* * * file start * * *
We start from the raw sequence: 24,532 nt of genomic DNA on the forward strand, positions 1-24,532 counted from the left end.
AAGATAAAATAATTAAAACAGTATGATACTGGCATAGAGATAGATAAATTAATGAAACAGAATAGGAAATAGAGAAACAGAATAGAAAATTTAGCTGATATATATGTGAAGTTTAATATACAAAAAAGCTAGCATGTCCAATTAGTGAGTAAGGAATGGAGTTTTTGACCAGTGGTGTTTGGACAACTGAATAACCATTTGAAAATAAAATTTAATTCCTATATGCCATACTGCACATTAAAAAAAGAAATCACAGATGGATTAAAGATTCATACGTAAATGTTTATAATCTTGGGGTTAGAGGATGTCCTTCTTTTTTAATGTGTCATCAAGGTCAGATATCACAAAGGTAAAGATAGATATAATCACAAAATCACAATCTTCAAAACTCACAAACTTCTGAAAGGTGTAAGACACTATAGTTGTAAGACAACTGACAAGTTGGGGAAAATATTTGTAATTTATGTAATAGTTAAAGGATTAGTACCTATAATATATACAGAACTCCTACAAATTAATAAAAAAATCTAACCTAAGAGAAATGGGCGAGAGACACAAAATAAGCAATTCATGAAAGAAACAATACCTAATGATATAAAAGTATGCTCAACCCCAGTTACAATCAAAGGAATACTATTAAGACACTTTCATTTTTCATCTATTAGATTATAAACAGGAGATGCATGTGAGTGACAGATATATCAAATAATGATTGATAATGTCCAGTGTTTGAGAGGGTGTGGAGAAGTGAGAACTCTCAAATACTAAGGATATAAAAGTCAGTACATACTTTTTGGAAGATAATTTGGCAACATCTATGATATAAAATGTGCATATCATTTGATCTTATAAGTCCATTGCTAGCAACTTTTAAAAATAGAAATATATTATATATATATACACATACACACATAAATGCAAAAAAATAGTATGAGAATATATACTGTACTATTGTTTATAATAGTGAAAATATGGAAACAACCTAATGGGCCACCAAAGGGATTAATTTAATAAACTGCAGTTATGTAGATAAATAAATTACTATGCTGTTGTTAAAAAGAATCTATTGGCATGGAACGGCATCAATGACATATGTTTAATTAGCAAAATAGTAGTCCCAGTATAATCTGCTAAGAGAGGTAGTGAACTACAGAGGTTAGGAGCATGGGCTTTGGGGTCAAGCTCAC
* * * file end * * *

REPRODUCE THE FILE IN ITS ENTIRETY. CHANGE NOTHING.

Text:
We start from the raw sequence: 24,532 nt of genomic DNA on the forward strand, positions 1-24,532 counted from the left end.
AAGATAAAATAATTAAAACAGTATGATACTGGCATAGAGATAGATAAATTAATGAAACAGAATAGGAAATAGAGAAACAGAATAGAAAATTTAGCTGATATATATGTGAAGTTTAATATACAAAAAAGCTAGCATGTCCAATTAGTGAGTAAGGAATGGAGTTTTTGACCAGTGGTGTTTGGACAACTGAATAACCATTTGAAAATAAAATTTAATTCCTATATGCCATACTGCACATTAAAAAAAGAAATCACAGATGGATTAAAGATTCATACGTAAATGTTTATAATCTTGGGGTTAGAGGATGTCCTTCTTTTTTAATGTGTCATCAAGGTCAGATATCACAAAGGTAAAGATAGATATAATCACAAAATCACAATCTTCAAAACTCACAAACTTCTGAAAGGTGTAAGACACTATAGTTGTAAGACAACTGACAAGTTGGGGAAAATATTTGTAATTTATGTAATAGTTAAAGGATTAGTACCTATAATATATACAGAACTCCTACAAATTAATAAAAAAATCTAACCTAAGAGAAATGGGCGAGAGACACAAAATAAGCAATTCATGAAAGAAACAATACCTAATGATATAAAAGTATGCTCAACCCCAGTTACAATCAAAGGAATACTATTAAGACACTTTCATTTTTCATCTATTAGATTATAAACAGGAGATGCATGTGAGTGACAGATATATCAAATAATGATTGATAATGTCCAGTGTTTGAGAGGGTGTGGAGAAGTGAGAACTCTCAAATACTAAGGATATAAAAGTCAGTACATACTTTTTGGAAGATAATTTGGCAACATCTATGATATAAAATGTGCATATCATTTGATCTTATAAGTCCATTGCTAGCAACTTTTAAAAATAGAAATATATTATATATATATACACATACACACATAAATGCAAAAAAATAGTATGAGAATATATACTGTACTATTGTTTATAATAGTGAAAATATGGAAACAACCTAATGGGCCACCAAAGGGATTAATTTAATAAACTGCAGTTATGTAGATAAATAAATTACTATGCTGTTGTTAAAAAGAATCTATTGGCATGGAACGGCATCAATGACATATGTTTAATTAGCAAAATAGTAGTCCCAGTATAATCTGCTAAGAGAGGTAGTGAACTACAGAGGTTAGGAGCATGGGCTTTGGGGTCAAGCTCAC